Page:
Do you have any examples or situations you can share regarding the success of this approach?


I'll give you an idea. First of all, we're seeing the success by the implementations of these systems, these new on-demand systems. Once the industry got through the biggest obstacle, how can a system, a SaaS or an on-demand model be put in within weeks and days for a fraction of the cost of these overarching ERP initiatives. I can't go back to my board or my senior management and say "We just spend millions of dollars to implement a solution where now, for a fraction of the cost, we can now put in these solutions." And the pay-by-the-drink approach or the service provider is now bearing the risk rather than the client. So we had to overcome that particular obstacle, and we're seeing it every day now. Most of the new technology you look at is intuitive. It reflects the way we buy and operate and work in the real world.


And I touched on this on my previous paper that we talked about, the four cultures of digital transformation. And because of that, it's now opened up the supply base, so there's faster onboarding. There's quicker engagement. There isn't as much involvement or requirement of involvement in terms of the functional elements of it and thus buying people — professionals, procurement pros — are able to focus on the more strategic elements of their task. So we're already experiencing that now. The successes are seen in the emergences of companies like Zycus, Coupa, Ivalua, and other organizations who themselves are winning business. Ivalua just won a major contract from a giant CGI in Arizona.


Think about that. Five years ago, ten years ago, with the mindset no one ever got hired for buying IBM, that kind of thought or occurrence would be unthinkable. So we're already seeing systems put in place delivering significant savings, being implemented in short periods of time. I'm talking about not the hybrids between the ERP catalog-driven system and an on-demand version. I'm talking about the new, on-demand company. You'll have to check out Ivaluas. You have to look at the Coupas and all those other organizations.


But the key point here is those are the successes we're seeing now. Shorter implementation timelines, immediate results, and with the by-the-drink pricing model. It is the service provider who is taking on the risk. One of the best successes — and the first ones go back to 2007 with the Commonwealth of Virginia and their EVA initiative. They were able to expand their supply base. They had a supply base where they engaged so many thousands of suppliers, but only 20% were actually winning business.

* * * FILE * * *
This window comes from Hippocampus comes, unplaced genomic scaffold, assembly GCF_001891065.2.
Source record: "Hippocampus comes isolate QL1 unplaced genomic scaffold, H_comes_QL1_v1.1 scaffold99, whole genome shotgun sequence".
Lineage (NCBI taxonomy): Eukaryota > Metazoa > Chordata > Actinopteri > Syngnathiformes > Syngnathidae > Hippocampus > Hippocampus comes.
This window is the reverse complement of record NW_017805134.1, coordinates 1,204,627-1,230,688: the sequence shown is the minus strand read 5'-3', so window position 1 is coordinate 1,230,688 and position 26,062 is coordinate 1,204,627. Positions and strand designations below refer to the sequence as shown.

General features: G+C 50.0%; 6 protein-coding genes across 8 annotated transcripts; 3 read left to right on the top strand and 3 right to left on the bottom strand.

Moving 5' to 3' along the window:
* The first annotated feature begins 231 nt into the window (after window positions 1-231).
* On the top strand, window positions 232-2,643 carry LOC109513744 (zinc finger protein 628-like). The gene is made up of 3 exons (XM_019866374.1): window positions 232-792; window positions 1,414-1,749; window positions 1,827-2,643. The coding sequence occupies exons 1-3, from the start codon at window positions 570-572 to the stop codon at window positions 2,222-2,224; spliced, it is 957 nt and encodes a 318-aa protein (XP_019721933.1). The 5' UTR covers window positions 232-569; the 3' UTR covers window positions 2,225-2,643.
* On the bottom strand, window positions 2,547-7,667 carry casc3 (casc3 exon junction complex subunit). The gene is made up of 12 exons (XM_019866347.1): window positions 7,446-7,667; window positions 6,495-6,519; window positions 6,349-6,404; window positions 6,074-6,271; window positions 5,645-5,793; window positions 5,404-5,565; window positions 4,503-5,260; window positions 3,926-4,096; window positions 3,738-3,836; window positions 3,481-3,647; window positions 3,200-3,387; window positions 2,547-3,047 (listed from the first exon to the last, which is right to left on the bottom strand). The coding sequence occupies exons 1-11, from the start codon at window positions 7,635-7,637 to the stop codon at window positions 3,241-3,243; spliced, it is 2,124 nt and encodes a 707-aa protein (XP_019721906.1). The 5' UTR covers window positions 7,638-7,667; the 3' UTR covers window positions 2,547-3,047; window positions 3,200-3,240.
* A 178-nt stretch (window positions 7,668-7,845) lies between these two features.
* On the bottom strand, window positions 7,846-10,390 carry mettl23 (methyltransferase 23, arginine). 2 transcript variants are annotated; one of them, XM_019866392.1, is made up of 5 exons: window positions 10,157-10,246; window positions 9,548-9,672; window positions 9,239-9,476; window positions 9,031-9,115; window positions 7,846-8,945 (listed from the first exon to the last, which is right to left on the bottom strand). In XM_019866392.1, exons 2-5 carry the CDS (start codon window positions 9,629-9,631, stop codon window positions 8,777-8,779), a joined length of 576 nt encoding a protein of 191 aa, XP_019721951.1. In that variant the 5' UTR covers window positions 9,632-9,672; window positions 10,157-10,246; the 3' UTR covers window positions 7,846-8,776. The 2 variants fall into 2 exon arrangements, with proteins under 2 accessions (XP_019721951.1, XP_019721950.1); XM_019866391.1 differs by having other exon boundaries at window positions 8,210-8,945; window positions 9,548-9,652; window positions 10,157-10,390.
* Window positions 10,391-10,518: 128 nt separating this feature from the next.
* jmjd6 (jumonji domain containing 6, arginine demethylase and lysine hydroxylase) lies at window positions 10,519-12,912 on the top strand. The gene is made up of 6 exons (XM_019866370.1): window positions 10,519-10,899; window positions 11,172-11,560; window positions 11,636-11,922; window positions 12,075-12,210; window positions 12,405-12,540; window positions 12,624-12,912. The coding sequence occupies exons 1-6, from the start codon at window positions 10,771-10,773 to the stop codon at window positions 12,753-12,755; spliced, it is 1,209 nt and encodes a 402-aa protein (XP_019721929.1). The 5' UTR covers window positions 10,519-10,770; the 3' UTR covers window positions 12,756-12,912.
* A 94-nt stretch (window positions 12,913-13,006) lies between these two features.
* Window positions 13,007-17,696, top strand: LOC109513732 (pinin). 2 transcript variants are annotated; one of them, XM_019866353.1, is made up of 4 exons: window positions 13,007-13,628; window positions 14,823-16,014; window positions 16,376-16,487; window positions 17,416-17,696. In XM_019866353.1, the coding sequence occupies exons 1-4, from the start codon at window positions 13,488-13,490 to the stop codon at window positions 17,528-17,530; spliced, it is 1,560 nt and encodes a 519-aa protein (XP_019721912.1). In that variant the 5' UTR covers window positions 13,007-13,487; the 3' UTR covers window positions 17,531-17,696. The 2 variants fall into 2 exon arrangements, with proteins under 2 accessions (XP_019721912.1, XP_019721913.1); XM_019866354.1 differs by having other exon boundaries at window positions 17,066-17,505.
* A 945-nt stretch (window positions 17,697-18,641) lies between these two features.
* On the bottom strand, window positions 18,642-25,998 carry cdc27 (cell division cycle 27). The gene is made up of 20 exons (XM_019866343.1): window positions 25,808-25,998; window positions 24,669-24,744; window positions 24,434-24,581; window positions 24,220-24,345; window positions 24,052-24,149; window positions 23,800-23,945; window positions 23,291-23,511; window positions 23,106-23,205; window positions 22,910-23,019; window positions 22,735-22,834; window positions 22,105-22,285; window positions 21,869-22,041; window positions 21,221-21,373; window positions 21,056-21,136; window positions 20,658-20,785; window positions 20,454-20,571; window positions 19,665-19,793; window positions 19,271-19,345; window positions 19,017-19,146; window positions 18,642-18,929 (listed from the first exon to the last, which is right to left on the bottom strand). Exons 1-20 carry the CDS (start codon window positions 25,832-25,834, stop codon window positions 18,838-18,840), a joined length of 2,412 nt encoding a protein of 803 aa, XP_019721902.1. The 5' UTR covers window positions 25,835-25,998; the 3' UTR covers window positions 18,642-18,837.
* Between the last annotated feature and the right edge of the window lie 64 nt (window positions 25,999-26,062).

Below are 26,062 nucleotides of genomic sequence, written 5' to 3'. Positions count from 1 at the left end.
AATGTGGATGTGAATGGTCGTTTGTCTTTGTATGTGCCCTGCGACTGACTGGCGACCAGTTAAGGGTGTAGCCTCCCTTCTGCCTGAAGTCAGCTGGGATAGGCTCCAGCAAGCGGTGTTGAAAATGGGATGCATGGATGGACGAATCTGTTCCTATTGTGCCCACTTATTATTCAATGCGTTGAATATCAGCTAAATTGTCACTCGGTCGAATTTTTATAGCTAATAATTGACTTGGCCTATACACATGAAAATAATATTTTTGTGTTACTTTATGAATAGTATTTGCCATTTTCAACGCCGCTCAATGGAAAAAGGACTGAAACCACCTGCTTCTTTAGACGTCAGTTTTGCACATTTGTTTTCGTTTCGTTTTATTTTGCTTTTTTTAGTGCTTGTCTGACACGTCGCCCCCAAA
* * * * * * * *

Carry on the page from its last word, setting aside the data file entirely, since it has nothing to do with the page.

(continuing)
Now I know public sector purchasing certainly has different imperatives than the private sector, but the reality is that you had this 80/20 rule happening. When they implemented the IVA on-demand solution and the risk was born by the service provider, the number of suppliers that signed up to use EVA grew exponentially and the distribution of business amongst those supplier expanded dramatically. What that did is drive better value for the Commonwealth of Virginia and distribute the business more equally throughout the Virginia businesses, which was good for the economy. So those are the kinds of successes, on the foundational level, that this brings in.


In the subject of change meeting, Dustin, because you're again to, again, onboard suppliers quickly, you've got immediate intelligence that can be utilized right away. In the old days, if you wanted technology or you used the ERP system and you went to the back to ask for buying information or data, by the time that data was made available to you, it was already old, and its usefulness had diminished considerably. Now we're dealing with real-time data. We're able to make intelligent decisions, not only in terms of the sourcing of products, the acquisition of products, but even in terms of the payment and methodology of financing of these acquisitions — both the benefit of not just the buyer but the supplier. That's why the change elements that was there in the past is no longer required. You're not going to run into an automotive industry sector where you've got 39% mavericks in one country and 79% in another. Those are huge statistics. You're not going to change buyer habit if it doesn't make sense. Do you see where I'm coming from?